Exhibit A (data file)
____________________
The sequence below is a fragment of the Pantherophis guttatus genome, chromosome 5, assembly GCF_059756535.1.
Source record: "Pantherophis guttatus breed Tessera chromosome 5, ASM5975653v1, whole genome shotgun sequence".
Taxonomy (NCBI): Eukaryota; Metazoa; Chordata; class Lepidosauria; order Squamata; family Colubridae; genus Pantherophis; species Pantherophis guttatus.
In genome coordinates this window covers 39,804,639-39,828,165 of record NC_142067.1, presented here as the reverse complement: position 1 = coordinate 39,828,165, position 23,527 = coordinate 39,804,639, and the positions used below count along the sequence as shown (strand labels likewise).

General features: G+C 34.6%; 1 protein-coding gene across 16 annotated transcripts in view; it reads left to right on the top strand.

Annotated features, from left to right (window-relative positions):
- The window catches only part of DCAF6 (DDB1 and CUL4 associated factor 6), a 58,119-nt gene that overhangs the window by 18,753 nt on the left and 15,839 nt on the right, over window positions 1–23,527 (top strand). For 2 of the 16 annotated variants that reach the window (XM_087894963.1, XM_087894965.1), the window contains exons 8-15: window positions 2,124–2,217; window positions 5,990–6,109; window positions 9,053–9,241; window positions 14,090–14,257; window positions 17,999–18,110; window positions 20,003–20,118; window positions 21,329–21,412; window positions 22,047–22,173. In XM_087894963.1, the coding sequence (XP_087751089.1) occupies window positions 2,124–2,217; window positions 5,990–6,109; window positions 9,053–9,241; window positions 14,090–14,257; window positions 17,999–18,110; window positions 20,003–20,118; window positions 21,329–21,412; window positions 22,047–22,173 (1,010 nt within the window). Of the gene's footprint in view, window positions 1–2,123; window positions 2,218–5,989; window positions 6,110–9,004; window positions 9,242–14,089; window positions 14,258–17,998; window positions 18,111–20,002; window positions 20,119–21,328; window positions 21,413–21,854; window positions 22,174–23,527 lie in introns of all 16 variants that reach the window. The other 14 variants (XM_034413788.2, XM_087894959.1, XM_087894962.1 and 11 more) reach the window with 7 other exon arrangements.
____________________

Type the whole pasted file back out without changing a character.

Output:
The sequence below is a fragment of the Pantherophis guttatus genome, chromosome 5, assembly GCF_059756535.1.
Source record: "Pantherophis guttatus breed Tessera chromosome 5, ASM5975653v1, whole genome shotgun sequence".
Taxonomy (NCBI): Eukaryota; Metazoa; Chordata; class Lepidosauria; order Squamata; family Colubridae; genus Pantherophis; species Pantherophis guttatus.
In genome coordinates this window covers 39,804,639-39,828,165 of record NC_142067.1, presented here as the reverse complement: position 1 = coordinate 39,828,165, position 23,527 = coordinate 39,804,639, and the positions used below count along the sequence as shown (strand labels likewise).

General features: G+C 34.6%; 1 protein-coding gene across 16 annotated transcripts in view; it reads left to right on the top strand.

Annotated features, from left to right (window-relative positions):
- The window catches only part of DCAF6 (DDB1 and CUL4 associated factor 6), a 58,119-nt gene that overhangs the window by 18,753 nt on the left and 15,839 nt on the right, over window positions 1–23,527 (top strand). For 2 of the 16 annotated variants that reach the window (XM_087894963.1, XM_087894965.1), the window contains exons 8-15: window positions 2,124–2,217; window positions 5,990–6,109; window positions 9,053–9,241; window positions 14,090–14,257; window positions 17,999–18,110; window positions 20,003–20,118; window positions 21,329–21,412; window positions 22,047–22,173. In XM_087894963.1, the coding sequence (XP_087751089.1) occupies window positions 2,124–2,217; window positions 5,990–6,109; window positions 9,053–9,241; window positions 14,090–14,257; window positions 17,999–18,110; window positions 20,003–20,118; window positions 21,329–21,412; window positions 22,047–22,173 (1,010 nt within the window). Of the gene's footprint in view, window positions 1–2,123; window positions 2,218–5,989; window positions 6,110–9,004; window positions 9,242–14,089; window positions 14,258–17,998; window positions 18,111–20,002; window positions 20,119–21,328; window positions 21,413–21,854; window positions 22,174–23,527 lie in introns of all 16 variants that reach the window. The other 14 variants (XM_034413788.2, XM_087894959.1, XM_087894962.1 and 11 more) reach the window with 7 other exon arrangements.